Good Things Come in Nice Packages (BABOK 4.4)

There is a distinction between the project requirements and the requirements package.Requirements can be organized, sliced and diced, torn apart, allocated, put back together, assigned attributes,  etc. Packages are finely wrapped presentations of requirements in ways that suit a specific stakeholder audience. Very often we conflate the two, or start with the package before understanding what the requirements are and what our stakeholders need to see.

According to the BABOK, the purpose of Prepare Requirements Package is:

“To select and structure a set of requirements in an appropriate fashion to ensure that the requirements are effectively communicated to, understood by, and usable by a stakeholder group or groups.”

And the BABOK goes on to further articulate why this is important.

“Requirements should be presented in formats that are understandable by the stakeholder. This task describes the work required to decide which format(s) are appropriate for a particular project and its stakeholders. They must be clear, concise, accurate, and at the appropriate level of detail. Requirements documentation should be created only to the extent needed to ensure clear understanding by the team.

I think this is a powerful task because it clearly separates the elicitation and analysis of requirements from the creation of a package to communicate requirements. This is essentially saying that discovering the requirements is not the end-all-be-all of business analysis. We must also invest the effort in creating packages that support our stakeholders in understanding those requirements.

And these packages are not necessarily documents. They can also be presentations or visual models.

It’s difficult to think about a project where I didn’t create a requirements package of some sort. And they have ranged significantly from a collection of nicely formatted wiki pages to slide decks presented to the board of directors to formal documentation (aka big thick requirements documents) reviewed by a large cross-functional stakeholder group. As I matured as a BA, this is one area that I found myself experimenting with, always looking for a simpler and easier way to communicate the essence of the requirements to inform a particular decision or follow-up task.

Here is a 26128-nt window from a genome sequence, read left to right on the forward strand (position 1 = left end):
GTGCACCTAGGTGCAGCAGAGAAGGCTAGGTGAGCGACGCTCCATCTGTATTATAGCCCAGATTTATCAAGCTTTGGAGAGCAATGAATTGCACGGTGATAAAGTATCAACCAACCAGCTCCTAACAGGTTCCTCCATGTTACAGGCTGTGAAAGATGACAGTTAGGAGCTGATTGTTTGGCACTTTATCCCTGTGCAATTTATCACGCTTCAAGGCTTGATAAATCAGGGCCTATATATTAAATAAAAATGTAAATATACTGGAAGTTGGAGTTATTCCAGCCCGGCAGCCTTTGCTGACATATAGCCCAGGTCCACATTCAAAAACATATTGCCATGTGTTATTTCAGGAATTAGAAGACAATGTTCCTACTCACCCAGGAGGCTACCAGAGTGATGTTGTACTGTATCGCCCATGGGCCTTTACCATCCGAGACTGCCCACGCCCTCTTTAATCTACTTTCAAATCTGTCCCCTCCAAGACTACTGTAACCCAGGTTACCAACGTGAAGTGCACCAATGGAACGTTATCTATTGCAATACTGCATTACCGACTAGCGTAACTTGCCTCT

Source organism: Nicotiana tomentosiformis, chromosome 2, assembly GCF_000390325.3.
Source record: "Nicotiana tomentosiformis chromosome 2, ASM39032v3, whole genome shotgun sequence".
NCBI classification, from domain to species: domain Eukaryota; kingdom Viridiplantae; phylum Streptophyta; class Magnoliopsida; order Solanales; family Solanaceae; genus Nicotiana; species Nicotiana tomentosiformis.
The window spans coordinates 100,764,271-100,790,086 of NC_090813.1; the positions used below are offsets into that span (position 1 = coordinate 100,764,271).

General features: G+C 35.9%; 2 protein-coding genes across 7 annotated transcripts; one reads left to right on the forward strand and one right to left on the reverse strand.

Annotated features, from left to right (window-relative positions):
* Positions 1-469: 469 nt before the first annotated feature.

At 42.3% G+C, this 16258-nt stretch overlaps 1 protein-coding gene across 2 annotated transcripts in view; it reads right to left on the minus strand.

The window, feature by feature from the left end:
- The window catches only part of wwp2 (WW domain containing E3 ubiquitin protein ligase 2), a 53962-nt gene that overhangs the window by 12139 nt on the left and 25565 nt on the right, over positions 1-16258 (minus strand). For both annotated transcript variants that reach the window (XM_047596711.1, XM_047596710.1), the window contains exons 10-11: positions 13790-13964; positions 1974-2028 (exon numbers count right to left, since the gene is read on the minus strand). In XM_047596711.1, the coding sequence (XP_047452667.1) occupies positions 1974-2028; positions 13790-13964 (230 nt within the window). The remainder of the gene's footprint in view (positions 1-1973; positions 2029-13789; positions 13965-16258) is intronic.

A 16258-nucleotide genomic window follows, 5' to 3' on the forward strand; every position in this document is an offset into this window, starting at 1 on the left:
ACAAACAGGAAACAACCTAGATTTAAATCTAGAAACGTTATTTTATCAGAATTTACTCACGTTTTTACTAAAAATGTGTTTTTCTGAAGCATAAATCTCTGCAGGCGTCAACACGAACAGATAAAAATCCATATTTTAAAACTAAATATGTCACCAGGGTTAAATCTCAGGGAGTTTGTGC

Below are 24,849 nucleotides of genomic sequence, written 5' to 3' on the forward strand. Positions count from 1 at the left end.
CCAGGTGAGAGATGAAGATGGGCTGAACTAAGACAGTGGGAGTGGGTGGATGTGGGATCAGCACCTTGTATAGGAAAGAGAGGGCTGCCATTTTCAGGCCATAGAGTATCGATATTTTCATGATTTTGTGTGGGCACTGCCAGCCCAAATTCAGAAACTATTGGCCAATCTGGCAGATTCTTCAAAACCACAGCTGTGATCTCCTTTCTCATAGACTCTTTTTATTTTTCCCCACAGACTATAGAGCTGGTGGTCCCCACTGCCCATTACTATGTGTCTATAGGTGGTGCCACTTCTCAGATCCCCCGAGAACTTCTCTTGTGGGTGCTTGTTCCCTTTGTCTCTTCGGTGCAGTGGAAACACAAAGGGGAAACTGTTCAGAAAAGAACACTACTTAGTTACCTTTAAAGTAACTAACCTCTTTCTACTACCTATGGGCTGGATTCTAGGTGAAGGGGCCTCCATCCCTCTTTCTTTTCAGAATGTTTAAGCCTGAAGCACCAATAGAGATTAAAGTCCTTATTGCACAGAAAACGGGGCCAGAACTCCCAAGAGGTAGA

One example I’m especially proud of is a one page epic I created to scope a significant feature to be developed using agile. On one page I captured the business rationale for the feature, key stakeholders, essential business requirements, constraints, risks, and unknowns. It was easy to review and validate, and a great touchstone for elaborating the requirements into a product backlog and user stories.

Just like the perfect birthday or holiday gift starts with understanding what the person really wants, the perfect requirements package starts with understanding what your stakeholders really need and how they will best understand it.

This post is one installment in our Journey Through the BABOK with BA Stories series.

2 thoughts on “Good Things Come in Nice Packages (BABOK 4.4)”

  1. Well articulated article. I always believed that requirements should be gathered in methods which can be understood by the key stakeholders as well as the IT counterparts. It doesn’t matter whether you have used flowcharts or Use cases, what matters the most is the requirement being made to understand to the various stakeholders. Thanks Laura.

  2. Michelle Swoboda

    The requirements package I am most proud of included the as is maps, the to be maps and then the requirements split into four categories that provided meaning to the business and the implementation. The process maps made the package relatable to the business, the maps referenced the requirements so it gave direct relationships to the business process.

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